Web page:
Care In Institutions

Institutional care refers to the care, protection, rehabilitation and social reintegration of children in difficult and vulnerable circumstances in an institutional setting under the guidance and supervision of child care professionals whose actions are governed by the standards as prescribed by the law of the land. The Juvenile Justice Act 2015 sets standards of care and protection for children for different types of child care institutions. It is important to note that the focus of child care in India as well as in many countries across the world has shifted from institutional to family or community-based child care, as is recommended by international instruments on child care and researches on the issue. This change in approach is reflected in India’s National Policy for Children 2013, which has identified one of its key priorities as ensuring a range of care options that are non-institutional, family-based and community-based. (Standards of Care in Child Care Institutions, Udayan Care and UNICEF India Country Office, 2016)


  • Trauma-Informed Care in the Childcare and Family Placement Process: Miracle Foundation’s Approach Within Alternative Care in India
    Audria Chaudhary, Miracle Foundation , 2020

    Trauma-informed care (TIC) is critical in institutional settings to address not only the trauma of experiences that lead children to be enrolled into alternative care, such as childcare institutions (CCIs), but also the inherent trauma that comes from a child being separated from her or his family. This article looks at how Miracle Foundation applies principles of TIC at every stage: from intake and care at a CCI while awaiting placement, to preparing children and families for transition, and finally to supporting post-placement. Following a brief background of the trauma surrounding institutional settings and its damage on children’s development drawn from existing literature, the article defines the principles of TIC: safety, choice, collaboration, trustworthiness and empowerment. The narrative then illustrates how these principles are applied with children, families and CCI staff through capacity building, access to counselling and mental health resources and dedicated guidance by Miracle team members throughout the childcare and placement process. Training government officials through a train-the-trainer model equip them to practise a strength-based approach with children and families. This also positions us for a systemic change when it comes to developing all members of the social workforce through system strengthening.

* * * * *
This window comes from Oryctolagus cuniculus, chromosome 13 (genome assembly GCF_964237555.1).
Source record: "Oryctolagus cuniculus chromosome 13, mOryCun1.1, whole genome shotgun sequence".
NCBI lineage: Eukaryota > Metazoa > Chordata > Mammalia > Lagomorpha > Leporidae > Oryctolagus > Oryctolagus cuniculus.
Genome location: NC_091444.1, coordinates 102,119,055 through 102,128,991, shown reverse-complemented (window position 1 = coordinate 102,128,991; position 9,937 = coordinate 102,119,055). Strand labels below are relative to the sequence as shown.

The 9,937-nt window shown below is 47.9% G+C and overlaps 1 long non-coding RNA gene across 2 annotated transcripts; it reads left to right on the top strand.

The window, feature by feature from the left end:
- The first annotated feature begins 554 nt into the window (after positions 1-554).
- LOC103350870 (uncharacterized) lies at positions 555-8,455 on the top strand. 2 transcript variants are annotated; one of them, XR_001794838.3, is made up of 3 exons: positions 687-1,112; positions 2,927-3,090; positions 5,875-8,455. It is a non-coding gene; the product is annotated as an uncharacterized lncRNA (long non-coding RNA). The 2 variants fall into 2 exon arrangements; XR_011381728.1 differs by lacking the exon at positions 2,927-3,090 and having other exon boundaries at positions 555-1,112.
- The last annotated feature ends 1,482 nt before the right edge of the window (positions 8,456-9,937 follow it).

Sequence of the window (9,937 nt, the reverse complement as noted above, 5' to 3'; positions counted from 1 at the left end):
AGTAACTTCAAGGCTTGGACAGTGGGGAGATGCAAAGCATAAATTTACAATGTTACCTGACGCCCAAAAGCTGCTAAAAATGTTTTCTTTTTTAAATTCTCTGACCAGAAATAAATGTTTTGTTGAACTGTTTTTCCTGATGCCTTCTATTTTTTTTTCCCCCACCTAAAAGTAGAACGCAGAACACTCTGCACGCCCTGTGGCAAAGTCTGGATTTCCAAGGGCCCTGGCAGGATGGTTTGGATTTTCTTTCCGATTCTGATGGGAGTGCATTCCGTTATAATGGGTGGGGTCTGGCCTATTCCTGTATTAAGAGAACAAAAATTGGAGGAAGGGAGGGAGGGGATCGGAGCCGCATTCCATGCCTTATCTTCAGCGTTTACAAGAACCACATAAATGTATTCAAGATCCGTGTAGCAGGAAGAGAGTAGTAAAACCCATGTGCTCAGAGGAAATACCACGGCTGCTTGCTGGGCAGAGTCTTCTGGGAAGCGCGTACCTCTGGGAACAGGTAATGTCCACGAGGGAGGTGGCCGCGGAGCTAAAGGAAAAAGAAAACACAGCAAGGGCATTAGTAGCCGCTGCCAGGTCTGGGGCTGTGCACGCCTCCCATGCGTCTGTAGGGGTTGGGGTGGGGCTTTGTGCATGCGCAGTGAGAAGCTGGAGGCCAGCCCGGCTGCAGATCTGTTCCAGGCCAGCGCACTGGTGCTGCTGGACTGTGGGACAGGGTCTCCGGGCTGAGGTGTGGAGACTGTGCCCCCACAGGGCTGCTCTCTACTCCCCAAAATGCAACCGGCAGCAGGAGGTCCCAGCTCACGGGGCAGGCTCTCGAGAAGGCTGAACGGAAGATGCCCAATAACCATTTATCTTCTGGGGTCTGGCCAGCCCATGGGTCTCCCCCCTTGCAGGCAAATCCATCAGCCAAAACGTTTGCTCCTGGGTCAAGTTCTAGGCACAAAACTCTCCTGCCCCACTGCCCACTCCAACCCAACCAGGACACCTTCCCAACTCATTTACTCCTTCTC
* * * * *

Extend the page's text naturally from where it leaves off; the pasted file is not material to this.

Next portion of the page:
• Tools for Working with Children in Institutional Care
    Counsel to Secure Justice , 2021